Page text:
Overcrowding and staff shortages at HMP CardiffPosted: December 15, 2016
Prisoners can spend up to 27 hours in cell without clean clothes and bedding report finds
Holding 770 male adult prisoners, HMP Cardiff was originally designed for 539 men. Amid overcrowding and understaffing, the latest inspection report found cells in a poor state, increasing availability of drugs and rising violence.
Easy to get drugs
About half of prisoners said it was easy to get illegal drugs. Inspectors found the increased availability and use of new psychoactive substances (NPS) had led to “the inevitable increase in unpredictable and violent behaviour”
A quarter feel unsafe
There have been seven deaths at HMP Cardiff since the last inspection in 2013, including a murder and three suicides. About a quarter of prisoners reported feeling unsafe in the prison and recorded levels of assaults were high.
Prisoners spend too much time locked in their cells the report shows. Some men were locked up for up to 27 hours and due to staff shortages, when out of their cells not enough of the men were engaged in purposeful activity.
Some cells were in a poor state, lacking basic necessities inspectors found: “There was poor availability of clean clothes and bedding and many prisoners had only one set of clothes, which was unacceptable.”
Mental health problems left unreported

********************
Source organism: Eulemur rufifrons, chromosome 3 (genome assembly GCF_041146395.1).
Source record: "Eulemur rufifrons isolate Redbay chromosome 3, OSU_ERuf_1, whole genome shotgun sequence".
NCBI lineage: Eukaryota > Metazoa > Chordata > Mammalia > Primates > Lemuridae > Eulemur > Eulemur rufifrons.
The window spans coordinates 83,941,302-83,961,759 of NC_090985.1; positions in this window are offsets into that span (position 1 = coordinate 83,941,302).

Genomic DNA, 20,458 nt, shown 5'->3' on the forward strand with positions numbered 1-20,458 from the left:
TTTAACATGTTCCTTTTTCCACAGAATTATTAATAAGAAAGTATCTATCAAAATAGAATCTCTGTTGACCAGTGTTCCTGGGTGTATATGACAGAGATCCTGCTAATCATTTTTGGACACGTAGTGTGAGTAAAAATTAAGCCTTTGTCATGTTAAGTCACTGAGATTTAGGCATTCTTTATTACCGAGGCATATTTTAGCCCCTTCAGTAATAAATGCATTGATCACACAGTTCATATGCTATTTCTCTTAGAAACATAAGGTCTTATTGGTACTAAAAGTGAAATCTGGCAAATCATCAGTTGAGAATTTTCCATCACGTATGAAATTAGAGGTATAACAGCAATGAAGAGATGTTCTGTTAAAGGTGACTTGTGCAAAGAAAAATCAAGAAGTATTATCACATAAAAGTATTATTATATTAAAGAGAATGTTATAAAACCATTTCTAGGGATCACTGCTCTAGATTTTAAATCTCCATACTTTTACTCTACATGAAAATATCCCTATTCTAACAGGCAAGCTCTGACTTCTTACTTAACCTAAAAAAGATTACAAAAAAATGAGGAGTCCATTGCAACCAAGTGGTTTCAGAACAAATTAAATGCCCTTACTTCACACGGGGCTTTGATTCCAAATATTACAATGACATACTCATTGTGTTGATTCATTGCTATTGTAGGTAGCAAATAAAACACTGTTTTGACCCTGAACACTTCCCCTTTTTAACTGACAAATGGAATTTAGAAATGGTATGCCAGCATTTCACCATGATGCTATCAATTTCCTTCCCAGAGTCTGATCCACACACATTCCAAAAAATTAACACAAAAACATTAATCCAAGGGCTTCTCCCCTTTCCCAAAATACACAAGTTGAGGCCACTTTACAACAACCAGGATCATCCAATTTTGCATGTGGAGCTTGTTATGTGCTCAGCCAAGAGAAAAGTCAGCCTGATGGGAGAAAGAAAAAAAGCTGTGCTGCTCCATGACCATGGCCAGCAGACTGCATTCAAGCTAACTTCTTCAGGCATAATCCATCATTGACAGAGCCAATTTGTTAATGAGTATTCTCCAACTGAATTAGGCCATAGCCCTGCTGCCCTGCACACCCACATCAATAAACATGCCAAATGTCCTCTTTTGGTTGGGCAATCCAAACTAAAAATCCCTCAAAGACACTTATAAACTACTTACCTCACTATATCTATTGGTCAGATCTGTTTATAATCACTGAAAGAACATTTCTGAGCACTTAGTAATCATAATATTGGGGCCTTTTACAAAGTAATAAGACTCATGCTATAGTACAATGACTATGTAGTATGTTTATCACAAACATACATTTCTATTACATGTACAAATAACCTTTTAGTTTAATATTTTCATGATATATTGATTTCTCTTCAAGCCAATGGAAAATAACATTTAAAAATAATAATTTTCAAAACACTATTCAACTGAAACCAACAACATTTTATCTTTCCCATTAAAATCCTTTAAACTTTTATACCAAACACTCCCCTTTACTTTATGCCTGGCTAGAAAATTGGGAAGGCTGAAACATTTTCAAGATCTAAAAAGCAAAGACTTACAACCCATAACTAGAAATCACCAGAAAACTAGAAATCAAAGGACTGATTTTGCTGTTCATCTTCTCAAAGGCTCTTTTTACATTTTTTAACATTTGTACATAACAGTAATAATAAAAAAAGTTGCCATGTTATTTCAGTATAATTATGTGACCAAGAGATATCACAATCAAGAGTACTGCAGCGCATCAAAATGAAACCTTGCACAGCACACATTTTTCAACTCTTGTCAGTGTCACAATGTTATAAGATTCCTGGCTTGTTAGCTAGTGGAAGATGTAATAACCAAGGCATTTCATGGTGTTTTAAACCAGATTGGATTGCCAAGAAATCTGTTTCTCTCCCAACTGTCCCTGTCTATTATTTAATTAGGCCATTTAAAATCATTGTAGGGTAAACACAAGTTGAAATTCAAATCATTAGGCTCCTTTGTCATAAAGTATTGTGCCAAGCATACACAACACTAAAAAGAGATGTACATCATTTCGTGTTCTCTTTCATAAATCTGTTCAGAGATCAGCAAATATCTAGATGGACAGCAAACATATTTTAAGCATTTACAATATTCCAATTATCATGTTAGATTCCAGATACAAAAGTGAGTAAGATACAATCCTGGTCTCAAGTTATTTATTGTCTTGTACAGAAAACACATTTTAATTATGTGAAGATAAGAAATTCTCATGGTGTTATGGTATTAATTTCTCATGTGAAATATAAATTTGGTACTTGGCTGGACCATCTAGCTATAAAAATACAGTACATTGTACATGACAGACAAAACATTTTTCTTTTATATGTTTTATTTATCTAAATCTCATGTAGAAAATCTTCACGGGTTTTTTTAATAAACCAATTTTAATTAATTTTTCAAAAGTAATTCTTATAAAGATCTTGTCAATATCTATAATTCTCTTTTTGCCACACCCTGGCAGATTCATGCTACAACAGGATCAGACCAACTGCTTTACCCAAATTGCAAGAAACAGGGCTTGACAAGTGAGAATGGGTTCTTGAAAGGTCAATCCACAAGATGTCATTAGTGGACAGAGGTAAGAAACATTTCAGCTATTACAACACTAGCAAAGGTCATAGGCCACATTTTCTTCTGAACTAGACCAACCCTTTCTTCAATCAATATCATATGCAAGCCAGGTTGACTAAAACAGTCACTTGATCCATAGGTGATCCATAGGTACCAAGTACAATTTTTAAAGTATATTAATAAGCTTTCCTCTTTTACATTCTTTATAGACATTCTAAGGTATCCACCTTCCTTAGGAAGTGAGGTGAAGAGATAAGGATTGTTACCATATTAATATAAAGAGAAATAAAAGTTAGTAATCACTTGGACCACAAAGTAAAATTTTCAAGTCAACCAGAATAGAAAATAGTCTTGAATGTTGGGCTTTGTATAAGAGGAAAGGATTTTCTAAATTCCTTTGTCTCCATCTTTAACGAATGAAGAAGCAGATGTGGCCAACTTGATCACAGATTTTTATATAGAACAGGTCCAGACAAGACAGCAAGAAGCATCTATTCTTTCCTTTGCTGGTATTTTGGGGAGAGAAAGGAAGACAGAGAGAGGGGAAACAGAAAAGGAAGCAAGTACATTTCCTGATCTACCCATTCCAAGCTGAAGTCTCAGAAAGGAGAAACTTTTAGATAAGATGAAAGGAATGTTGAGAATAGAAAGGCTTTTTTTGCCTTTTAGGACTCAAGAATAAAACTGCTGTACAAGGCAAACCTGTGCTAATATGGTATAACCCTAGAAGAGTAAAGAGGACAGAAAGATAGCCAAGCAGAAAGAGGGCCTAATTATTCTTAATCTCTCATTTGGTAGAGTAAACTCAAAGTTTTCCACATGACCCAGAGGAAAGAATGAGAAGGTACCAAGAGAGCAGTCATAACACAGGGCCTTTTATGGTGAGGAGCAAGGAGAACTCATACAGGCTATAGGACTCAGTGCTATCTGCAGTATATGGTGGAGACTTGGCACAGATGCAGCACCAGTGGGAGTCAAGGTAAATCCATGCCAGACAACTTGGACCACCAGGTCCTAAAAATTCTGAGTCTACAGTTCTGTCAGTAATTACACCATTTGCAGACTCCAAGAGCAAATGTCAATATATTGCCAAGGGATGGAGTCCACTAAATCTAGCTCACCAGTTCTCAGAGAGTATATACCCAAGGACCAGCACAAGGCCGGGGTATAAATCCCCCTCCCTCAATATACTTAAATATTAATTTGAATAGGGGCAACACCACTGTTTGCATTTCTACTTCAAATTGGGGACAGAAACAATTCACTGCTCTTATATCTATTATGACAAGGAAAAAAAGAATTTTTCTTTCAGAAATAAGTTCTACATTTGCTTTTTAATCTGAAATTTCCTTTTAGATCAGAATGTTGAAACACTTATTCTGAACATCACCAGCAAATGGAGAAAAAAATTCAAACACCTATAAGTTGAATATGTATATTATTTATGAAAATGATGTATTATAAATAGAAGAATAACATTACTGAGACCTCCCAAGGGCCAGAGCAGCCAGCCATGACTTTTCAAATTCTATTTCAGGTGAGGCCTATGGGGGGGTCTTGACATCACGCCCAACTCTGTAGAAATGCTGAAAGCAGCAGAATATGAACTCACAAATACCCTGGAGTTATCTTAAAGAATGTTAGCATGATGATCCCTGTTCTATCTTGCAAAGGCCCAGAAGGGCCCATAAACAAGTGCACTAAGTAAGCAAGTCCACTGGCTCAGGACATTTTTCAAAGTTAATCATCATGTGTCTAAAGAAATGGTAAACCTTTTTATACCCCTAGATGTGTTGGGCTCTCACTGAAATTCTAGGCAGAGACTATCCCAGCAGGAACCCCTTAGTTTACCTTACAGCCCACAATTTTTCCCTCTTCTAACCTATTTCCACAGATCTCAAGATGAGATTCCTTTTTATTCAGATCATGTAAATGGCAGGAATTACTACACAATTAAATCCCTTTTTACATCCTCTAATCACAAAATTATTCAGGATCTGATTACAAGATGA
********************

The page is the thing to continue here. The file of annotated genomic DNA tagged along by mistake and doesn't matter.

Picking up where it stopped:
Inspectors found an unusually high level of reported mental health problems. Whilst health care provision for those suffering from severe mental health issues was found to be generally good, the needs of those with lower level mental health problems were not being adequately met.
Responding to the report’s findings, Frances Crook, Chief Executive of the Howard League for Penal Reform, said:
“This report illustrates why we must reduce pressure on the prison system. Bold action is needed to stop throwing so many people into these failing institutions, where they are swept away into deeper currents of crime.”
Good staff prisoner relationships
Despite significant challenges, the report noted that the prison did not feel unstable, and staff prisoner relationships had been maintained.
“HMP & YOI Cardiff relied very heavily on a decent, hard-working staff group who had maintained good relationships with the men in their care, and had done well to keep the prison stable through some challenging times” said Peter Clarke, HM Chief Inspector of Prisons.